Thanks Microsoft: We Got Publishing Features Enabled

Those of you who know me realize that I can be a grouchy, cantankerous old cuss.:)

It seemed wrong to use a picture of myself, so I stole this from

It seemed wrong to use a picture of myself, so I stole this from

But every once in a while, I have a good experience that I really should share so that people don’t think I can only be grumpy.

Today is one of those days. But it’s a bit plus and minus.

I’ve had a support ticket open with Microsoft for exactly a month today about an Office 365 tenant where we couldn’t activate the Site Feature for SharePoint Server Publishing.


It was originally activated (we can’t track down the history), but wasn’t fully “there”. Some of the capabilities weren’t working. So I deactivated it and tried to reactivate. Every time, the dreaded “An unexpected error has occurred.” But a correlation ID!

I’ll admit it, I’m not enamored of Microsoft support. My experience over the years has been spotty at best and this case was not a good showing. We bounced back and forth to various people “out there”. (It’s the cloud, so it doesn’t matter where they are, right?)

When we hit a month to the day today, I decided I would highlight the – erm – challenges here to Adam Harmetz (@AdamHarmetz ) at Microsoft. I’m very careful how I use my connections at Microsoft, as I don’t want to be “that guy”. Sometimes I’m “that guy”, but I try not to be. Really, I do. Truly. Most of the time.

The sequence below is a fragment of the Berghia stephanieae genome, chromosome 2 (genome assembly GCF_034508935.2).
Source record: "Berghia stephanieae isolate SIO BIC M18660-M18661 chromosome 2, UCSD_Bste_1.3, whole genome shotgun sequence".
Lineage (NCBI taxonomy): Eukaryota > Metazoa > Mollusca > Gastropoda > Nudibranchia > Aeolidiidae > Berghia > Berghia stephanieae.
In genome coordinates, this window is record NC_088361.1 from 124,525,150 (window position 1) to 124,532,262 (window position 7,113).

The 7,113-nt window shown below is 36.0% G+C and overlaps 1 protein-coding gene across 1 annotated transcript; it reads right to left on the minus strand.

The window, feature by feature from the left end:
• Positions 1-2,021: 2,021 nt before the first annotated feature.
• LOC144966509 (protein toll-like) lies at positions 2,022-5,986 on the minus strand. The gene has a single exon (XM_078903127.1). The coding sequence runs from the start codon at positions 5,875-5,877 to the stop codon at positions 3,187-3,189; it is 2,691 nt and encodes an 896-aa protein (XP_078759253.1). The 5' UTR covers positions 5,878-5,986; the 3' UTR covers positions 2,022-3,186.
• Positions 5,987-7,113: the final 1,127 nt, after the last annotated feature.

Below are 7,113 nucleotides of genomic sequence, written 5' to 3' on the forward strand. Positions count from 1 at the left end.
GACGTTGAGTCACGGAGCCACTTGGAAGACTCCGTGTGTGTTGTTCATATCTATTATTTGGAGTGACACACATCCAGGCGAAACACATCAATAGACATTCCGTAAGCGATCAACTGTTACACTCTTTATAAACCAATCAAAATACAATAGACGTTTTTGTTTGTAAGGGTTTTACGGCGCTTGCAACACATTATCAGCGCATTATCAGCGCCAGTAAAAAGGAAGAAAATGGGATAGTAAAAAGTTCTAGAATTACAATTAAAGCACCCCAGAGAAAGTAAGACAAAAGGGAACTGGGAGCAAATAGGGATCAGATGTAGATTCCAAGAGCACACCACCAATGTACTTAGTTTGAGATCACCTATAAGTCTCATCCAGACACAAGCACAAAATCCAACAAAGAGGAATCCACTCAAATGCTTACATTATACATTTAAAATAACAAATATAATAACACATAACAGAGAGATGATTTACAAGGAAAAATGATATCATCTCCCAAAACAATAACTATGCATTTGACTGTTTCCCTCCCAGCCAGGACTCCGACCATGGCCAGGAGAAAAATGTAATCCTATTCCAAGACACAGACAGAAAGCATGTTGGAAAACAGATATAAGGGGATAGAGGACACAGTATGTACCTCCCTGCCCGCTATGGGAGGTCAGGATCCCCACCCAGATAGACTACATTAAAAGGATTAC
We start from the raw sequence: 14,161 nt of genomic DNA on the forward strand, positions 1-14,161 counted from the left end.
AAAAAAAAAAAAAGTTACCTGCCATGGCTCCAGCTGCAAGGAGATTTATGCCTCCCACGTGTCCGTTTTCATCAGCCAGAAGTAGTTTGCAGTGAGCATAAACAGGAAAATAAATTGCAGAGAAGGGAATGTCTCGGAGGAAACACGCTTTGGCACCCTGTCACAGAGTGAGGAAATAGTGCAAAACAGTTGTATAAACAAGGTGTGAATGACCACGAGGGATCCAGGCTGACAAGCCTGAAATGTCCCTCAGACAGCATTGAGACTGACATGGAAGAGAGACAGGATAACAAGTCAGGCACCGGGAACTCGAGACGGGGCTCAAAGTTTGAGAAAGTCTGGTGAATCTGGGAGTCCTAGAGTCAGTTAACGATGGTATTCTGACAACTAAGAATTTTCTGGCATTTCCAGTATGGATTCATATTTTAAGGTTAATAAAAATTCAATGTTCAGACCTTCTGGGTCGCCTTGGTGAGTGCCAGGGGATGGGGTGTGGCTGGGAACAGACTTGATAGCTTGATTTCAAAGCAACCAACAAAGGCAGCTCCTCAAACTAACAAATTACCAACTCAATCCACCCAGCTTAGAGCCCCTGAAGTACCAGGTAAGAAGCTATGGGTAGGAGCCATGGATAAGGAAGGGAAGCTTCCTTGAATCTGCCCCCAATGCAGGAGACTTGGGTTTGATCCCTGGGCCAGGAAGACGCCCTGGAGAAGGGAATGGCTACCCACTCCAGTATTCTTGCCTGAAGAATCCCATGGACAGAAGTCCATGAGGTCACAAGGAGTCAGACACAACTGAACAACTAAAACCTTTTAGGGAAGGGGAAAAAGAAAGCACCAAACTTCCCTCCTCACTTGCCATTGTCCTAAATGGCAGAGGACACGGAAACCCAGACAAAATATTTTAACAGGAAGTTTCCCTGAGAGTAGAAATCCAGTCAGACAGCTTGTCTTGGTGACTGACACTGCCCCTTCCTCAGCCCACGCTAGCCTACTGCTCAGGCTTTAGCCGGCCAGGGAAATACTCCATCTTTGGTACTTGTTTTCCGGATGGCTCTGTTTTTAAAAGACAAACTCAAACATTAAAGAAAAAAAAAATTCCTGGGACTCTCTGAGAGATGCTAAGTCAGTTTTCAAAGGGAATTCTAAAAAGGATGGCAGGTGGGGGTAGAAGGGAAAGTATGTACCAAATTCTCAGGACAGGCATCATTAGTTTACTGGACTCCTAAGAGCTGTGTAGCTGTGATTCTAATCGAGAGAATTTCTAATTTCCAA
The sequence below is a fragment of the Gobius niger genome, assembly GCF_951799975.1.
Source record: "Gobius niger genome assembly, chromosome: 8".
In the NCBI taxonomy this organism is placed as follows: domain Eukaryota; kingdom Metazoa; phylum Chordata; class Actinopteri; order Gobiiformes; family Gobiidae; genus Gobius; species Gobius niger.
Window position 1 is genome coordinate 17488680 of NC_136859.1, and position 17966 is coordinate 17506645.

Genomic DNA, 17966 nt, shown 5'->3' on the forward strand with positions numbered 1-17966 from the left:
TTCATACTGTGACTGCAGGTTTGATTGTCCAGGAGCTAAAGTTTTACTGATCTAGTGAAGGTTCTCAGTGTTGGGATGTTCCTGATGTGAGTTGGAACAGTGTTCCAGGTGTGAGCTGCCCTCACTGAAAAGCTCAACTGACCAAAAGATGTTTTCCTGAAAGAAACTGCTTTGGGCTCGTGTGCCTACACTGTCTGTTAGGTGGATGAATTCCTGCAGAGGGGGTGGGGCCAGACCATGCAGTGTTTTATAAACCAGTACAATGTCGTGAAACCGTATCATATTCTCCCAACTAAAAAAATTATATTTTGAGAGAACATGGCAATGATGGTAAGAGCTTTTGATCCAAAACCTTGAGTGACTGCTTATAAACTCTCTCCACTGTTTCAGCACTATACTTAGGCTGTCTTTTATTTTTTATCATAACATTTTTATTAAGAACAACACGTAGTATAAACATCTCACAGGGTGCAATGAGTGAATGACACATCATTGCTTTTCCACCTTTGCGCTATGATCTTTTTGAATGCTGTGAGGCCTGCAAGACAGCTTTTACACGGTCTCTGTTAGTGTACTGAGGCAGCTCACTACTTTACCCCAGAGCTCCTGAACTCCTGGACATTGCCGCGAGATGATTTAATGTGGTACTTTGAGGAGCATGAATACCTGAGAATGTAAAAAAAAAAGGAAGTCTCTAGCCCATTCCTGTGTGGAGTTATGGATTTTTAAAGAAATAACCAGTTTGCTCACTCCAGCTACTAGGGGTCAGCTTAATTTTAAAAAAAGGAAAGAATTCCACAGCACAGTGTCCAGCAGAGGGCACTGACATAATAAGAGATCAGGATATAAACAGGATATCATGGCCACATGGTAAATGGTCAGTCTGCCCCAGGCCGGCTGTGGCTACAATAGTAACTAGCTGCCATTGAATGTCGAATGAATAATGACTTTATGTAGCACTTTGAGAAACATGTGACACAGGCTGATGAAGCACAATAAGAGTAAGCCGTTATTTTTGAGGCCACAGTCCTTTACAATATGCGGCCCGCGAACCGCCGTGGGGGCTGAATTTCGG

Well, within two hours, we had the problem solved. (Adam wasn’t awake when I sent the email.) I worked with two stellar guys at Premiere Support who *really* knew their stuff.

In the words from the follow up email from the engineer I worked with:

We found that the publishing feature was failing to create the PageNotFoundError page in the Pages library, so after validating that the page layout and content types were in good shape we grabbed a healthy page from a new publishing site, moved it over to the target site, and verified that the publishing web feature was able to be activated without a hitch.

Note that I’m not giving out the two stellar guys’ names. I don’t want them to be inundated with requests! But I know who they are.

So why does all this matter? Frankly, it doesn’t matter that much that I pulled some strings and got my problem solved. We had been working around it and would have solved it eventually through normal channels.

What really matters is the fact that Adam and Stellar Guy No. 1 are going to take this case and try to make things better with it. The way it all played out is a bad user experience. Yes, UX isn’t just something on a computer screen. Every aspect of our interactions with Microsoft affects our perception of the company and its products.

These days, Microsoft can take something like this and make changes to ensure they don’t happen again. A few years ago, I would have openly complained about the fact that they weren’t a learning organization; today they are, and a fast-learning one at that.

That doesn’t mean that my next support experience – or yours – is going to be perfect. But it does mean that it might be a bit better. I long for the day when there will be no need at all to pull strings to reach a good conclusion, and I want to help Microsoft get there.

Determine if a SharePoint Publishing Page Is in Design Mode (Edit Mode) with Script

Today I was working on some script for the home page of a SharePoint 2013 site which added the jQueryUI accordion behaviour to all of the Web Parts within a Web Part Zone. When I went into edit mode, it was pretty frustrating to have the accorsdions kick in, so I looked around for a way to check to see if a publishing page is in editing mode with script. I’m pretty syure I’ve done this before, but it’s been a while and I couldn’t find anything in my kit.